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In a bizarre 46-minute address, given from the White House and posted to social media on December 2, Donald Trump gave (in his words) “the most important speech I’ve ever made.” Intended to describe the means by which the 2020 election was “stolen” from him, and supplemented with graphs that exhibited supposed spikes in paper ballots arriving at counting centers in key states. According to, it consisted mostly of lies. Spurred on by lawyers, allies, and the silence of most prominent figures in the GOP, Trump continues to lean into conspiracy theories, even as his refusal to acknowledge his loss undermines voter participation in Georgia, where two runoffs that will determine control of the Senate are underway.

Trump’s antagonistic relationship to the truth is unprecedented for a modern United States president, particularly one in the lame-duck period of his administration. But it’s not unprecedented in modern history. For an instructive example, both for what Trump is doing and why his supporters believe him, we should look to how 20th-century fascist leaders have used propaganda and lies to construct alternate realities, and whip up popular distrust.

I have spent more than five years studying fascist rhetoric and demagoguery and in particular the relationship between truth and facts in fascist regimes. Unsurprisingly, perhaps, one of the main lessons I’ve learned is that facts and truth have a very uneasy relationship in fascism – but I have also learned that fascist rhetoric relies on an unusual definition of what truth is, and what role it should play in political culture.

In The Art of the Deal (1987), Trump famously characterized the lies he told as a businessman as “truthful hyperbole,” a form of falsehood sprinkled with facts. This provides us with a key to the ways that what we might call fascist truth differs from factual truth. Differently, 20th-century fascists are renowned for their lies—propaganda, misinformation, and disinformation provided powerful tools for achieving public consent for fascist rule. Today, lies are still the basic instrument of fascist politics.

But crucially, fascists did not, and do not, reject truth outright. They simply did not believe that “facts” were the most necessary component of “truth.” Rather, fascists and proto-fascists built their entire worldview around an intuitive feeling that something was true—anti-Semitism, for example—and facts that didn’t fit that truth could more or less be ignored or denied.

Democracies encounter the problem of lying constantly, but both lies and half-truths are understood as aberrant. Liberal democracy is grounded in the notion that empirical evidence—facts that support, but also facts that refute accepted truths—is the best basis for leadership and decision-making. Voters, legislators, and jurors prioritize empirical evidence to make informed and just decisions.

By contrast, fascists employ evidence in pursuit of their goals, but facts are often embedded in contexts and analyses that are false and are designed to achieve consent for those goals. In his groundbreaking study, The Anatomy of Fascism, historian Robert O. Paxton contends, “The truth was whatever permitted the new fascist man (and woman) to dominate others, and whatever made the chosen people triumph.”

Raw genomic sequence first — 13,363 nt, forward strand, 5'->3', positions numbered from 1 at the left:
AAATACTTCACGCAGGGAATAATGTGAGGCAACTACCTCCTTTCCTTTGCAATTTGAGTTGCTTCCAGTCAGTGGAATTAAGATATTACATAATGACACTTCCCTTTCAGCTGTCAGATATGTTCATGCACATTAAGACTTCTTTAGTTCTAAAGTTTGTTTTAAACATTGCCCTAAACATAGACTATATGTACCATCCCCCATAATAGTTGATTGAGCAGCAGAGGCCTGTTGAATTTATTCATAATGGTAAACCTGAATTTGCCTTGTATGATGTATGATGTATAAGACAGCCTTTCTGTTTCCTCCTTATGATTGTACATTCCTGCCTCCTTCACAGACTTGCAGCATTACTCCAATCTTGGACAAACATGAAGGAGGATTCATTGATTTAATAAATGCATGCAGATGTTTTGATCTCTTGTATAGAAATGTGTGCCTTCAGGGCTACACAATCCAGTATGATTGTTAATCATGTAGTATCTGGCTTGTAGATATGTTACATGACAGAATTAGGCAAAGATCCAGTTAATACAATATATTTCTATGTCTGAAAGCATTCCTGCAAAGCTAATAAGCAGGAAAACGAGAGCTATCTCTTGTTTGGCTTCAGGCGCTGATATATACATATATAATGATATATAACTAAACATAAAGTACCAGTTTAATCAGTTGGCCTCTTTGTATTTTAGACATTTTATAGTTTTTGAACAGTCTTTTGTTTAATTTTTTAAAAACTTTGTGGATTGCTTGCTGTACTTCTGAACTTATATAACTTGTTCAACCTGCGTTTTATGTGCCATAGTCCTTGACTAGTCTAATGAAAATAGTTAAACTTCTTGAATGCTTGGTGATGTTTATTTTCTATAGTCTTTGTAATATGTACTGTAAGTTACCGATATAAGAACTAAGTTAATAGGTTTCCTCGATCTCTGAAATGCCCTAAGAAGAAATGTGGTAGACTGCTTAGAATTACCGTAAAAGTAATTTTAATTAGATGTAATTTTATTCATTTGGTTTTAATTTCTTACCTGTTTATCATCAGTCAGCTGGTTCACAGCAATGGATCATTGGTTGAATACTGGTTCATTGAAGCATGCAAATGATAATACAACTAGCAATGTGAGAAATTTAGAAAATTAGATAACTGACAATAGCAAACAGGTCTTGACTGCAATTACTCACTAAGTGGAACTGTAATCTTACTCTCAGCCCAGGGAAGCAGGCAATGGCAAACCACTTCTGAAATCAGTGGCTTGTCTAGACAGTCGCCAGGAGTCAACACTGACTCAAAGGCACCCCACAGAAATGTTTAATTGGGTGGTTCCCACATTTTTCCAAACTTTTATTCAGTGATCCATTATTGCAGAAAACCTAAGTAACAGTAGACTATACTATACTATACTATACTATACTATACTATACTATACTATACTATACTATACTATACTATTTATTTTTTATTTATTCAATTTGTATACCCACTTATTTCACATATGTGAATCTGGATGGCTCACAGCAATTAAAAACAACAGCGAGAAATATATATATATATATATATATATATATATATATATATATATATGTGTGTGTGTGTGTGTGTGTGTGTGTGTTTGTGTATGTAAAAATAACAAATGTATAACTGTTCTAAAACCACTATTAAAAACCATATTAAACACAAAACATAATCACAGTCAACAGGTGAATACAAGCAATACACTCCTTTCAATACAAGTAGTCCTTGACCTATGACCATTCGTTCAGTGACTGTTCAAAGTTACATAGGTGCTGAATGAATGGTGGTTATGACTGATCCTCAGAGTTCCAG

In particular, fascists invested their sense of self and identity in a mythic past that feels true—one that positioned charismatic leaders as the arbiters of truth, and thus, the exclusive right to rule. In Romania, for example, Corneliu Codreanu, leader of the fascist Iron Guard in Romania, asserted in 1936 that “the man who is endowed with leadership qualities engages in the art of imposing truth by the play of forces.” In Mussolini’s Italy, the “Doctrine of Fascism” asserted that “Mussolini is always right,” and in Hitler’s Nazi Germany, the leadership principle dictated that “The Führer is always right.”

Ultimately, fascists believed the only real gauge of truth was a kind of authenticity, which could only emanate from the leader’s will, commitment, and action. As Mussolini put it, historical circumstances demanded authentic action to counteract “the flabby materialistic positivism of the nineteenth century.”

If authenticity was sometimes patently unfactual, that was hardly the point: What mattered was the “inner truth.” Under the right circumstances, lying egregiously and obviously was integral to a leader’s authenticity because committing to an irrational claim showed how fanatically committed they were to the cause. And while anti-fascists throughout interwar Europe and the Americas often clung to disseminating factual truth, as they rose to power fascists systematically destroyed the systems and institutions that made facts matter. Once facts were indistinguishable from lies, fascists could suppress the truth and enforce emotion-driven nationalist narratives.

History doesn’t repeat itself, but the lessons of history can. One of those lessons is that political institutions can collapse with astonishing speed in the face of lies. Today, in the United States, debunked conspiracy theories and lies are being wielded indiscriminately to attack democratic systems and institutions, and to enforce a false narrative: that Donald Trump won the 2020 election and Joe Biden and the Democrats “stole” it.

But knowing this is not enough.  Facts will not support the democracies we want to live in unless we defend the institutions, norms, and practices that do the more difficult work of defining, and defending, what truth is.

Ryan Skinnell is an associate professor of rhetoric at San José State University, the author “Faking the News: What Can Rhetoric Teach Us about Donald J. Trump,” and a Public Voices Fellow with The OpEd Project.